Date of Award


Degree Name

Doctor of Nursing Science

Dissertation Committee

Louise M. Rauckhorst, EdD, RN, Chair; Patricia A. Roth, EdD, RN; Jane M. Georges, PhD, RN


Acute Myocardial Infarction, Coronary Artery Disease, hospitalization, Lived experience, nursing, women


Recent research indicates that the majority of women underestimate their risk of developing coronary artery disease (CAD). CAD claims the lives of more women than all forms of cancer; however, women have not received the symptom recognition or treatment that has been accorded to men with CAD. Review of literature indicated a lack of research regarding the experiences of women with acute myocardial infarction (AMI). This phenomenological study explored the lived experience of women with AMI immediately prior to hospitalization. The lines of inquiry focused on descriptive language regarding pre-event feelings, the symptoms experienced at AMI onset, their response to those symptoms, and the circumstances leading to hospital admission. Giorgi's method for conducting phenomenological research was employed for data collection and analysis. Twelve women, aged 55 to 80 years of age, consented to participate in taped, unstructured interviews conducted by the investigator. The interview question was: "What were you experiencing that made you feel that you might be having a heart attack?" The participants spontaneously shared their stories in one to two hour interviews which were then transcribed and analyzed. Three main themes emerged from the data, which included: something is different, the need for care, and the need for voice. Subthemes identified were: reality recognition, caring for self, and facing the professionals. The findings indicated that half the participants described their symptoms using terms included in AMI symptom check lists used in previous studies. Only one quarter of the women identified chest pain as one of their AMI symptoms. Inadequate communication between these women and health professionals was evident. Thus women's AMI symptoms could easily fail to be recognized as significant by an uninformed caregiver. Less delay time in obtaining treatment was reported by those women who had immediately available family support. Implications of the findings for nursing practice and education were articulated. Further research was recommended regarding development of strategies to decrease CAD risk factors in women, to increase lay and professional knowledge of AMI signs and symptoms in women, and to empower women to better communicate their symptoms and become their own health care advocates.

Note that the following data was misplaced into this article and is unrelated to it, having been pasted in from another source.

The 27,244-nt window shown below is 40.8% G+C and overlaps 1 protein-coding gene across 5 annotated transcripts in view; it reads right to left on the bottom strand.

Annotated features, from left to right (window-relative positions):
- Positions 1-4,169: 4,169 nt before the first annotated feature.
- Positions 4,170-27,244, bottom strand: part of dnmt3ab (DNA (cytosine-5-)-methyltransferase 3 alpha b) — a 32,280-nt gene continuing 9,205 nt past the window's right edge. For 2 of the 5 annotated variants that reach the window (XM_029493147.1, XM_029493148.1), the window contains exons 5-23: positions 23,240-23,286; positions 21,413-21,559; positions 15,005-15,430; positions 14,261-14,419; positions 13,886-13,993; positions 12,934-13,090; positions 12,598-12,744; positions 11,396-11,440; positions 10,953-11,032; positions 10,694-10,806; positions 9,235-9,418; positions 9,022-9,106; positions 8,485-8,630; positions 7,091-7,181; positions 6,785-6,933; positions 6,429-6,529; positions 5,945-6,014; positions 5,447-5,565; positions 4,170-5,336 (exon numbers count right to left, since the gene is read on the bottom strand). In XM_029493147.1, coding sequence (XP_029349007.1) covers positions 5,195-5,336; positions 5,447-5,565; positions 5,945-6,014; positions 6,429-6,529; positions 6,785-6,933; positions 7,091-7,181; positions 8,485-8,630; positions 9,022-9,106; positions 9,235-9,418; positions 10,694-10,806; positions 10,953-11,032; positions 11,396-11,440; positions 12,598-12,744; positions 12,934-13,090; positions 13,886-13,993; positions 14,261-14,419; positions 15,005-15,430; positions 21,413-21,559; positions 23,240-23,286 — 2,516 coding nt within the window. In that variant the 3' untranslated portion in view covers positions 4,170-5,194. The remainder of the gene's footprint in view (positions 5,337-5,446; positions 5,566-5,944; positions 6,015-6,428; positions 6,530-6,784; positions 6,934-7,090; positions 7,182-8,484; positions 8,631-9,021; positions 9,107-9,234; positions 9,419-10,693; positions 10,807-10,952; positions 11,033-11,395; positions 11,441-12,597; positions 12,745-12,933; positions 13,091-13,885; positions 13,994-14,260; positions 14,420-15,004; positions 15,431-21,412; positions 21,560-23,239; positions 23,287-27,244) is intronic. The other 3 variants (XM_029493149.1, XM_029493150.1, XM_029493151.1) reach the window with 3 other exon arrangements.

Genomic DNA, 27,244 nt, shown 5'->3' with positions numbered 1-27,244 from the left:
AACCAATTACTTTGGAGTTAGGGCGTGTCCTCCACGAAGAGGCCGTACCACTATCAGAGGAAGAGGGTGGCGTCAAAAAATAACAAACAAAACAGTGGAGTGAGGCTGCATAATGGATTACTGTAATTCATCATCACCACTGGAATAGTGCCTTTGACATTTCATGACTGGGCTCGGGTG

Document Type

Dissertation: Open Access



Included in

Nursing Commons